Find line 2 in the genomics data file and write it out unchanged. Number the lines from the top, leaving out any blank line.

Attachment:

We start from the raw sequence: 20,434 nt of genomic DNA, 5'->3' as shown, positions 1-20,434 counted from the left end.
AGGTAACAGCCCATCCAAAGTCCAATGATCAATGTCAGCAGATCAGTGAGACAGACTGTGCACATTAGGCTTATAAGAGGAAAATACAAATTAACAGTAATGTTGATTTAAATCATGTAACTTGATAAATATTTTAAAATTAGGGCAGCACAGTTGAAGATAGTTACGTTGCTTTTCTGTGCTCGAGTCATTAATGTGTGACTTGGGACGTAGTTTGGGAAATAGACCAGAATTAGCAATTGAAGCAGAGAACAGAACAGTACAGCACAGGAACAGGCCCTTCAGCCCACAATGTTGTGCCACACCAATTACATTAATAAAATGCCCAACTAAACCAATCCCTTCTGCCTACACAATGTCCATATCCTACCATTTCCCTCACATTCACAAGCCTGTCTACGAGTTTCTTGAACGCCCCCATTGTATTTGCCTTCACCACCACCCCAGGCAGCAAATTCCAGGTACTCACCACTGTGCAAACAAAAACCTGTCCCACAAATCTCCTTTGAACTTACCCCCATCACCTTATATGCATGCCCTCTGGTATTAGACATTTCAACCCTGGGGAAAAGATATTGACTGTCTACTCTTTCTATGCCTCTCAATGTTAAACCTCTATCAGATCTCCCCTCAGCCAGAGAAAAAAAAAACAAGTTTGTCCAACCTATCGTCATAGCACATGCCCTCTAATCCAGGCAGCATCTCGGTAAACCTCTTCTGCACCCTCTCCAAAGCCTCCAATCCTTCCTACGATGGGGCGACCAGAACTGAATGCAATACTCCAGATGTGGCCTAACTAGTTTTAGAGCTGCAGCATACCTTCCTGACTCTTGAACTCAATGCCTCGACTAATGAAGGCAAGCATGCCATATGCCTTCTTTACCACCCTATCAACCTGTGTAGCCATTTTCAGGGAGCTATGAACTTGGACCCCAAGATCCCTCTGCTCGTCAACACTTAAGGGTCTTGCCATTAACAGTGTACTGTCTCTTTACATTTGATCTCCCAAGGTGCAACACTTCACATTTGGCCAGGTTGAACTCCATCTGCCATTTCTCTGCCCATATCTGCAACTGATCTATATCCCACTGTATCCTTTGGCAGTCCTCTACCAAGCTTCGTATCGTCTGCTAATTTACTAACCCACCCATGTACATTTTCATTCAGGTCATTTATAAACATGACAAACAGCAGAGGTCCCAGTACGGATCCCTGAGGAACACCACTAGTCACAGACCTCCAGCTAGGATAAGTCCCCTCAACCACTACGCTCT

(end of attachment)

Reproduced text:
AGGTAACAGCCCATCCAAAGTCCAATGATCAATGTCAGCAGATCAGTGAGACAGACTGTGCACATTAGGCTTATAAGAGGAAAATACAAATTAACAGTAATGTTGATTTAAATCATGTAACTTGATAAATATTTTAAAATTAGGGCAGCACAGTTGAAGATAGTTACGTTGCTTTTCTGTGCTCGAGTCATTAATGTGTGACTTGGGACGTAGTTTGGGAAATAGACCAGAATTAGCAATTGAAGCAGAGAACAGAACAGTACAGCACAGGAACAGGCCCTTCAGCCCACAATGTTGTGCCACACCAATTACATTAATAAAATGCCCAACTAAACCAATCCCTTCTGCCTACACAATGTCCATATCCTACCATTTCCCTCACATTCACAAGCCTGTCTACGAGTTTCTTGAACGCCCCCATTGTATTTGCCTTCACCACCACCCCAGGCAGCAAATTCCAGGTACTCACCACTGTGCAAACAAAAACCTGTCCCACAAATCTCCTTTGAACTTACCCCCATCACCTTATATGCATGCCCTCTGGTATTAGACATTTCAACCCTGGGGAAAAGATATTGACTGTCTACTCTTTCTATGCCTCTCAATGTTAAACCTCTATCAGATCTCCCCTCAGCCAGAGAAAAAAAAAACAAGTTTGTCCAACCTATCGTCATAGCACATGCCCTCTAATCCAGGCAGCATCTCGGTAAACCTCTTCTGCACCCTCTCCAAAGCCTCCAATCCTTCCTACGATGGGGCGACCAGAACTGAATGCAATACTCCAGATGTGGCCTAACTAGTTTTAGAGCTGCAGCATACCTTCCTGACTCTTGAACTCAATGCCTCGACTAATGAAGGCAAGCATGCCATATGCCTTCTTTACCACCCTATCAACCTGTGTAGCCATTTTCAGGGAGCTATGAACTTGGACCCCAAGATCCCTCTGCTCGTCAACACTTAAGGGTCTTGCCATTAACAGTGTACTGTCTCTTTACATTTGATCTCCCAAGGTGCAACACTTCACATTTGGCCAGGTTGAACTCCATCTGCCATTTCTCTGCCCATATCTGCAACTGATCTATATCCCACTGTATCCTTTGGCAGTCCTCTACCAAGCTTCGTATCGTCTGCTAATTTACTAACCCACCCATGTACATTTTCATTCAGGTCATTTATAAACATGACAAACAGCAGAGGTCCCAGTACGGATCCCTGAGGAACACCACTAGTCACAGACCTCCAGCTAGGATAAGTCCCCTCAACCACTACGCTCT